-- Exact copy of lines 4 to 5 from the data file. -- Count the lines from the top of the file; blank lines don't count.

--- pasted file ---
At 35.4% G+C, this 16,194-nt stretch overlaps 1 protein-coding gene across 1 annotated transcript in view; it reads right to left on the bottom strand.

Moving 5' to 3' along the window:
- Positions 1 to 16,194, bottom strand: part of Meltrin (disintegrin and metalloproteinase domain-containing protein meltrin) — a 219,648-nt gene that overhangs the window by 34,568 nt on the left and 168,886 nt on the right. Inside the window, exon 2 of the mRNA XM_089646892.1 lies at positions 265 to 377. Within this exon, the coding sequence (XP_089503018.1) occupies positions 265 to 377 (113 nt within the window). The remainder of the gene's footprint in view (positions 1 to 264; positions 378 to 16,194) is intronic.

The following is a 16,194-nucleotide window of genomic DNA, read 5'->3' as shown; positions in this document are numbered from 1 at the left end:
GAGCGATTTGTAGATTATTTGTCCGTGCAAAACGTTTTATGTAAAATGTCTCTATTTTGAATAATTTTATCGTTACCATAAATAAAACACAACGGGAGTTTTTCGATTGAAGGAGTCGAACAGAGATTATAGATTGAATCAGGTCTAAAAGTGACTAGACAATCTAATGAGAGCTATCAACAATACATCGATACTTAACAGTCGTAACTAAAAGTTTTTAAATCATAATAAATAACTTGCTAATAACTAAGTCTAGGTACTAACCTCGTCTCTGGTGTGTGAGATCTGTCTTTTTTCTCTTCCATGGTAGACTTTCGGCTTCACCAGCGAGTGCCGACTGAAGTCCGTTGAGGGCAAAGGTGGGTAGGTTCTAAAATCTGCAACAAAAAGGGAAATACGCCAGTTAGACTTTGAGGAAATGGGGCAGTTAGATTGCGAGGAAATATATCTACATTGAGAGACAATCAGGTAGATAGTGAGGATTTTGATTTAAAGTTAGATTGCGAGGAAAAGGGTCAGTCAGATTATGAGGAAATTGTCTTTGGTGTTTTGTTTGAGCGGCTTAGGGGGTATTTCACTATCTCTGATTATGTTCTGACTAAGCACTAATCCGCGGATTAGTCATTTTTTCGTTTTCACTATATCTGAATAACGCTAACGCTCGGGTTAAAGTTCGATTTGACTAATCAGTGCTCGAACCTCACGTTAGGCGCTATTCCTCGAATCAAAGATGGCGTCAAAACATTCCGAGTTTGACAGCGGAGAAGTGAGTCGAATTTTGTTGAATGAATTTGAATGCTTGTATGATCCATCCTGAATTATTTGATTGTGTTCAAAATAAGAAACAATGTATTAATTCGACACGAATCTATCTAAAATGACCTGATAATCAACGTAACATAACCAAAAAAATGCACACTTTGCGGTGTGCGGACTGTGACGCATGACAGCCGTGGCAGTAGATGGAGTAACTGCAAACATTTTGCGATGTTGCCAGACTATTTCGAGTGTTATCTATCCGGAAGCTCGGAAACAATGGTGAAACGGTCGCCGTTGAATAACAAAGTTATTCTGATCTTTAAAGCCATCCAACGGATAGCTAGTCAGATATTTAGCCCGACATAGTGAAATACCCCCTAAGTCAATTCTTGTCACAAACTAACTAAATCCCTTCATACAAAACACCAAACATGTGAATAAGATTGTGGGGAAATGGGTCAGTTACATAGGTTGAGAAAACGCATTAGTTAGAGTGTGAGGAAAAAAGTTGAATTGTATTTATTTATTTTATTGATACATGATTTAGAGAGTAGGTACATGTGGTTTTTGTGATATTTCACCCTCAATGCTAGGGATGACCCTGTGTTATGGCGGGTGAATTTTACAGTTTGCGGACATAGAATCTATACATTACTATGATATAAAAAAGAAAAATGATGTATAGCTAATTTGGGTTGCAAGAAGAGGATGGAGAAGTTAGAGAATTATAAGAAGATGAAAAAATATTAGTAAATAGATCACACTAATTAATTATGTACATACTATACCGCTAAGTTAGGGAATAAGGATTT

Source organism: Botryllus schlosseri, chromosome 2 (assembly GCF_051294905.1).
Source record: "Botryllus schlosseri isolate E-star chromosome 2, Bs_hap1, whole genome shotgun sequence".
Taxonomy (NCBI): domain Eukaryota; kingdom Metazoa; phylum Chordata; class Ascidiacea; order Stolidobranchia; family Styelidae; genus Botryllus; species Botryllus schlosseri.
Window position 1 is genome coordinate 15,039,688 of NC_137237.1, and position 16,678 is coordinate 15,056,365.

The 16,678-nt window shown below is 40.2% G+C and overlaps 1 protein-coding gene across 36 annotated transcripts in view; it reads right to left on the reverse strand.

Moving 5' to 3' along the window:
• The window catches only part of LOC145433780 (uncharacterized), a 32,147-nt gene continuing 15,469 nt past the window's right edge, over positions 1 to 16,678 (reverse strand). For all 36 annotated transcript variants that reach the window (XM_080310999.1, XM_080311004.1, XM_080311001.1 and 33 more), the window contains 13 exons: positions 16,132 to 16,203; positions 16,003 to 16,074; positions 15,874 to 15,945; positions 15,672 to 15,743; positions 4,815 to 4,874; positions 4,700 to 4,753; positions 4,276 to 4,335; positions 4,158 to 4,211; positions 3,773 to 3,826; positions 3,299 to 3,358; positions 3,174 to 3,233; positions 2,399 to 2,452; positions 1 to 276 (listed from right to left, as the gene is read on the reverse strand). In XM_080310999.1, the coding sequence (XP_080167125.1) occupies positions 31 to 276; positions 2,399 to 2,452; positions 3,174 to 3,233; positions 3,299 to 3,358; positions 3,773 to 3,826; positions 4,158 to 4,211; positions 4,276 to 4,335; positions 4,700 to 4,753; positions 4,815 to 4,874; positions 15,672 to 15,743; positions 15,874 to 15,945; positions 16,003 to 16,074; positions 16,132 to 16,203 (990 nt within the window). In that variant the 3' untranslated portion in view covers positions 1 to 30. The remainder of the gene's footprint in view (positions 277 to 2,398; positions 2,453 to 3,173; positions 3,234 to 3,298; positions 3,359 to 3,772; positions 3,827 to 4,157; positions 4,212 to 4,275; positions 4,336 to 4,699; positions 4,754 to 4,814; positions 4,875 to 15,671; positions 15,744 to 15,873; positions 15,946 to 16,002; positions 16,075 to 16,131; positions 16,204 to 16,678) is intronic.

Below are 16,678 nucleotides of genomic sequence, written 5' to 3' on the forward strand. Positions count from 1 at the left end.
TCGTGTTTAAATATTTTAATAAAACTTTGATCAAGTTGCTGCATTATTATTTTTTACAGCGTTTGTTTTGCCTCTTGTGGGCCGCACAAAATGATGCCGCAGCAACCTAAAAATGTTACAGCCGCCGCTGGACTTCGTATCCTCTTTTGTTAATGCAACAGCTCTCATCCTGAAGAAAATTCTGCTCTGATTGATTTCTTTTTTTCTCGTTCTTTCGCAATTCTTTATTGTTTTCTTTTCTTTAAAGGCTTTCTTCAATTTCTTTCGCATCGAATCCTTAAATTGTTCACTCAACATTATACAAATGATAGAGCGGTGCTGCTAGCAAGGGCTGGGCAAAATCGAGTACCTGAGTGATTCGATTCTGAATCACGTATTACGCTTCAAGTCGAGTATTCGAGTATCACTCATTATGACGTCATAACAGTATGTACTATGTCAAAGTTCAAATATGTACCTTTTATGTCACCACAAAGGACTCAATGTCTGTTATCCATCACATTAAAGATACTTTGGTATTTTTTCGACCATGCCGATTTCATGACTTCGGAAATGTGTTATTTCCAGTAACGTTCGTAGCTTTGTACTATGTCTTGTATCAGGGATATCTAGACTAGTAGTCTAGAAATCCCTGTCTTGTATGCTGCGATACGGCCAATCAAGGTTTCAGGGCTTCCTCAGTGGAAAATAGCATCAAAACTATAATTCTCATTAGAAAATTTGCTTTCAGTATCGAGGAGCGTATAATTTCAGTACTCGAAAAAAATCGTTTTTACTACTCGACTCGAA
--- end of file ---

The following is a 16,194-nucleotide window of genomic DNA, read 5'->3' as shown; positions in this document are numbered from 1 at the left end:
GAGCGATTTGTAGATTATTTGTCCGTGCAAAACGTTTTATGTAAAATGTCTCTATTTTGAATAATTTTATCGTTACCATAAATAAAACACAACGGGAGTTTTTCGATTGAAGGAGTCGAACAGAGATTATAGATTGAATCAGGTCTAAAAGTGACTAGACAATCTAATGAGAGCTATCAACAATACATCGATACTTAACAGTCGTAACTAAAAGTTTTTAAATCATAATAAATAACTTGCTAATAACTAAGTCTAGGTACTAACCTCGTCTCTGGTGTGTGAGATCTGTCTTTTTTCTCTTCCATGGTAGACTTTCGGCTTCACCAGCGAGTGCCGACTGAAGTCCGTTGAGGGCAAAGGTGGGTAGGTTCTAAAATCTGCAACAAAAAGGGAAATACGCCAGTTAGACTTTGAGGAAATGGGGCAGTTAGATTGCGAGGAAATATATCTACATTGAGAGACAATCAGGTAGATAGTGAGGATTTTGATTTAAAGTTAGATTGCGAGGAAAAGGGTCAGTCAGATTATGAGGAAATTGTCTTTGGTGTTTTGTTTGAGCGGCTTAGGGGGTATTTCACTATCTCTGATTATGTTCTGACTAAGCACTAATCCGCGGATTAGTCATTTTTTCGTTTTCACTATATCTGAATAACGCTAACGCTCGGGTTAAAGTTCGATTTGACTAATCAGTGCTCGAACCTCACGTTAGGCGCTATTCCTCGAATCAAAGATGGCGTCAAAACATTCCGAGTTTGACAGCGGAGAAGTGAGTCGAATTTTGTTGAATGAATTTGAATGCTTGTATGATCCATCCTGAATTATTTGATTGTGTTCAAAATAAGAAACAATGTATTAATTCGACACGAATCTATCTAAAATGACCTGATAATCAACGTAACATAACCAAAAAAATGCACACTTTGCGGTGTGCGGACTGTGACGCATGACAGCCGTGGCAGTAGATGGAGTAACTGCAAACATTTTGCGATGTTGCCAGACTATTTCGAGTGTTATCTATCCGGAAGCTCGGAAACAATGGTGAAACGGTCGCCGTTGAATAACAAAGTTATTCTGATCTTTAAAGCCATCCAACGGATAGCTAGTCAGATATTTAGCCCGACATAGTGAAATACCCCCTAAGTCAATTCTTGTCACAAACTAACTAAATCCCTTCATACAAAACACCAAACATGTGAATAAGATTGTGGGGAAATGGGTCAGTTACATAGGTTGAGAAAACGCATTAGTTAGAGTGTGAGGAAAAAAGTTGAATTGTATTTATTTATTTTATTGATACATGATTTAGAGAGTAGGTACATGTGGTTTTTGTGATATTTCACCCTCAATGCTAGGGATGACCCTGTGTTATGGCGGGTGAATTTTACAGTTTGCGGACATAGAATCTATACATTACTATGATATAAAAAAGAAAAATGATGTATAGCTAATTTGGGTTGCAAGAAGAGGATGGAGAAGTTAGAGAATTATAAGAAGATGAAAAAATATTAGTAAATAGATCACACTAATTAATTATGTACATACTATACCGCTAAGTTAGGGAATAAGGATTT